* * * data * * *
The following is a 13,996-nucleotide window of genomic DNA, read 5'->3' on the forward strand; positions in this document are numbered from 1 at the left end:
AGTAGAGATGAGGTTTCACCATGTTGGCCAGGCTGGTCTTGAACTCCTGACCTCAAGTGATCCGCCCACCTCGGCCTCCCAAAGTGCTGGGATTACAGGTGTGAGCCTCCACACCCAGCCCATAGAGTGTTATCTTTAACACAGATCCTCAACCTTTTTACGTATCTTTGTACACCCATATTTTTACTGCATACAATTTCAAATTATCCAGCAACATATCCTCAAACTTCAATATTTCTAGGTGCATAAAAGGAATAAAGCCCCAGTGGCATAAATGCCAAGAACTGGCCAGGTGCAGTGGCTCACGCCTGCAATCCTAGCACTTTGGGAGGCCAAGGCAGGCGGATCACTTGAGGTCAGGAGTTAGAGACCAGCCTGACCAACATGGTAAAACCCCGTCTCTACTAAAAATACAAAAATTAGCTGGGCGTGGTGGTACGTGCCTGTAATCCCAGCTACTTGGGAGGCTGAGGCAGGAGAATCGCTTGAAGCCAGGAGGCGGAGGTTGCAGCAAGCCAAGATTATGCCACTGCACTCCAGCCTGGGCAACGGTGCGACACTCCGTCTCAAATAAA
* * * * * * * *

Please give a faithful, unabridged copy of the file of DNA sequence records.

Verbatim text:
The following is a 13,996-nucleotide window of genomic DNA, read 5'->3' on the forward strand; positions in this document are numbered from 1 at the left end:
AGTAGAGATGAGGTTTCACCATGTTGGCCAGGCTGGTCTTGAACTCCTGACCTCAAGTGATCCGCCCACCTCGGCCTCCCAAAGTGCTGGGATTACAGGTGTGAGCCTCCACACCCAGCCCATAGAGTGTTATCTTTAACACAGATCCTCAACCTTTTTACGTATCTTTGTACACCCATATTTTTACTGCATACAATTTCAAATTATCCAGCAACATATCCTCAAACTTCAATATTTCTAGGTGCATAAAAGGAATAAAGCCCCAGTGGCATAAATGCCAAGAACTGGCCAGGTGCAGTGGCTCACGCCTGCAATCCTAGCACTTTGGGAGGCCAAGGCAGGCGGATCACTTGAGGTCAGGAGTTAGAGACCAGCCTGACCAACATGGTAAAACCCCGTCTCTACTAAAAATACAAAAATTAGCTGGGCGTGGTGGTACGTGCCTGTAATCCCAGCTACTTGGGAGGCTGAGGCAGGAGAATCGCTTGAAGCCAGGAGGCGGAGGTTGCAGCAAGCCAAGATTATGCCACTGCACTCCAGCCTGGGCAACGGTGCGACACTCCGTCTCAAATAAA